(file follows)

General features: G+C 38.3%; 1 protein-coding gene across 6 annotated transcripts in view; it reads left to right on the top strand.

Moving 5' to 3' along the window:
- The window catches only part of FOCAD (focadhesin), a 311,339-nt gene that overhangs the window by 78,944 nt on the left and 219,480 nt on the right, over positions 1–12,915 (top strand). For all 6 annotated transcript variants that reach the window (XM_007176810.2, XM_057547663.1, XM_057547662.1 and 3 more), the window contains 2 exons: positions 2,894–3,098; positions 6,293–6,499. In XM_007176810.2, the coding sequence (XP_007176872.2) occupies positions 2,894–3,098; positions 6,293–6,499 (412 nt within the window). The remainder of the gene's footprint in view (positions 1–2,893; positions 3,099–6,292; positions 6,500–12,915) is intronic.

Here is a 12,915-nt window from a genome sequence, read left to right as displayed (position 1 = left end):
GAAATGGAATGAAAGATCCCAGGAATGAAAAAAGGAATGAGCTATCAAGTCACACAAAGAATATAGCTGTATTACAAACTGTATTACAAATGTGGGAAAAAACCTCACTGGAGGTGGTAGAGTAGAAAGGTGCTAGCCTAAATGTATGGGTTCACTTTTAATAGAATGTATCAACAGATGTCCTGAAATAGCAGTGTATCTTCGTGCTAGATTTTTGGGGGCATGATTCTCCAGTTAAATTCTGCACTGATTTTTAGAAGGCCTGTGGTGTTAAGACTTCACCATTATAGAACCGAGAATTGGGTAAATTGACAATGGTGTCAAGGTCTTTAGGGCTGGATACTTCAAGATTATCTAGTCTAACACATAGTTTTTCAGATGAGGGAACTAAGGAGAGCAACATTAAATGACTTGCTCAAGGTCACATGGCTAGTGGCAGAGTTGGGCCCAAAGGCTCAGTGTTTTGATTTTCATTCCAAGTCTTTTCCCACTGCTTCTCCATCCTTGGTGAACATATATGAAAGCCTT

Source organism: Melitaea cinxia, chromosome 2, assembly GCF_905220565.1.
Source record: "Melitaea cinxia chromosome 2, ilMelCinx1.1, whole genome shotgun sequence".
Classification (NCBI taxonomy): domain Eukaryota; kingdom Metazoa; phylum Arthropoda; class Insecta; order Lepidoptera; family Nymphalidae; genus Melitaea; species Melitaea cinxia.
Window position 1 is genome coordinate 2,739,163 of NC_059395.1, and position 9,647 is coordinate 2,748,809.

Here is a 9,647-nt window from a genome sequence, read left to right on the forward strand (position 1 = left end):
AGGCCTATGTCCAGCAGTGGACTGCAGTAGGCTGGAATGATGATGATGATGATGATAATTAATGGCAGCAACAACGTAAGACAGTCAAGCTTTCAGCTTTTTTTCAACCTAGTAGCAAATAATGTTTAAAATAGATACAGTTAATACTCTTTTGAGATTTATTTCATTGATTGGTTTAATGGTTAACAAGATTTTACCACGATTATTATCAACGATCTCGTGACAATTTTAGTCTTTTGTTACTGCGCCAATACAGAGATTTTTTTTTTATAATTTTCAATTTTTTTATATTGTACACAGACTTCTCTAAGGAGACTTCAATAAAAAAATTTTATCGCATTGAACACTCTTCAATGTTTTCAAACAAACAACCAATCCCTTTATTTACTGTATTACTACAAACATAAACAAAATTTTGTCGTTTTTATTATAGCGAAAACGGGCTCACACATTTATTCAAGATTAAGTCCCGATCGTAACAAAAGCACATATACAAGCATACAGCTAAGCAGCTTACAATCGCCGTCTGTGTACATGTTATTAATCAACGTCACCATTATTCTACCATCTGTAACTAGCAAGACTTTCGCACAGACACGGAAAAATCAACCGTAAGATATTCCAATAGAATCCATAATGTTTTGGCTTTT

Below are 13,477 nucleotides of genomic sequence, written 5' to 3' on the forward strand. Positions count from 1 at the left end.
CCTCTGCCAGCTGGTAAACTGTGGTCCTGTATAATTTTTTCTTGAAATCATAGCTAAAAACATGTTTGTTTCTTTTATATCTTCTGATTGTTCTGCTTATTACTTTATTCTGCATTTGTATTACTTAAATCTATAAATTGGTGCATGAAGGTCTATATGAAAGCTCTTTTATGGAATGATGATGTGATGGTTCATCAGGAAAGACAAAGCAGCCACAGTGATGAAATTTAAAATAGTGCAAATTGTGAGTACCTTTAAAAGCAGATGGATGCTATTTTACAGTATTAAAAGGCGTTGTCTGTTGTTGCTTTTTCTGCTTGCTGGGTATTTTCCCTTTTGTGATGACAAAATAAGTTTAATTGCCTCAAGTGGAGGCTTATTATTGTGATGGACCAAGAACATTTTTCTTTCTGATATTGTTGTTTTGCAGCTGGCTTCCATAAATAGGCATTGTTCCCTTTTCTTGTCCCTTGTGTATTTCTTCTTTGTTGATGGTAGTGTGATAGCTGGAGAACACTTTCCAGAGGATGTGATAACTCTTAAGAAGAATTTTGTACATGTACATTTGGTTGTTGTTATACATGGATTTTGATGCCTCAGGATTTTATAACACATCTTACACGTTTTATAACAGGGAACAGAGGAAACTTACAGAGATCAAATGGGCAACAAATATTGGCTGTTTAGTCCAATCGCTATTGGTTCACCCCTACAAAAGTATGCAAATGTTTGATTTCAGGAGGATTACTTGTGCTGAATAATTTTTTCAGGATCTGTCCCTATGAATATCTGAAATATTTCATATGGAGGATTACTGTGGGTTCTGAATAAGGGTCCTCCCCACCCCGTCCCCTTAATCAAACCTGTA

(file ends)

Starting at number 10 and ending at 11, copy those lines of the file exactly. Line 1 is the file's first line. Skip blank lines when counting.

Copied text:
Here is a 9,647-nt window from a genome sequence, read left to right on the forward strand (position 1 = left end):
AGGCCTATGTCCAGCAGTGGACTGCAGTAGGCTGGAATGATGATGATGATGATGATAATTAATGGCAGCAACAACGTAAGACAGTCAAGCTTTCAGCTTTTTTTCAACCTAGTAGCAAATAATGTTTAAAATAGATACAGTTAATACTCTTTTGAGATTTATTTCATTGATTGGTTTAATGGTTAACAAGATTTTACCACGATTATTATCAACGATCTCGTGACAATTTTAGTCTTTTGTTACTGCGCCAATACAGAGATTTTTTTTTTATAATTTTCAATTTTTTTATATTGTACACAGACTTCTCTAAGGAGACTTCAATAAAAAAATTTTATCGCATTGAACACTCTTCAATGTTTTCAAACAAACAACCAATCCCTTTATTTACTGTATTACTACAAACATAAACAAAATTTTGTCGTTTTTATTATAGCGAAAACGGGCTCACACATTTATTCAAGATTAAGTCCCGATCGTAACAAAAGCACATATACAAGCATACAGCTAAGCAGCTTACAATCGCCGTCTGTGTACATGTTATTAATCAACGTCACCATTATTCTACCATCTGTAACTAGCAAGACTTTCGCACAGACACGGAAAAATCAACCGTAAGATATTCCAATAGAATCCATAATGTTTTGGCTTTT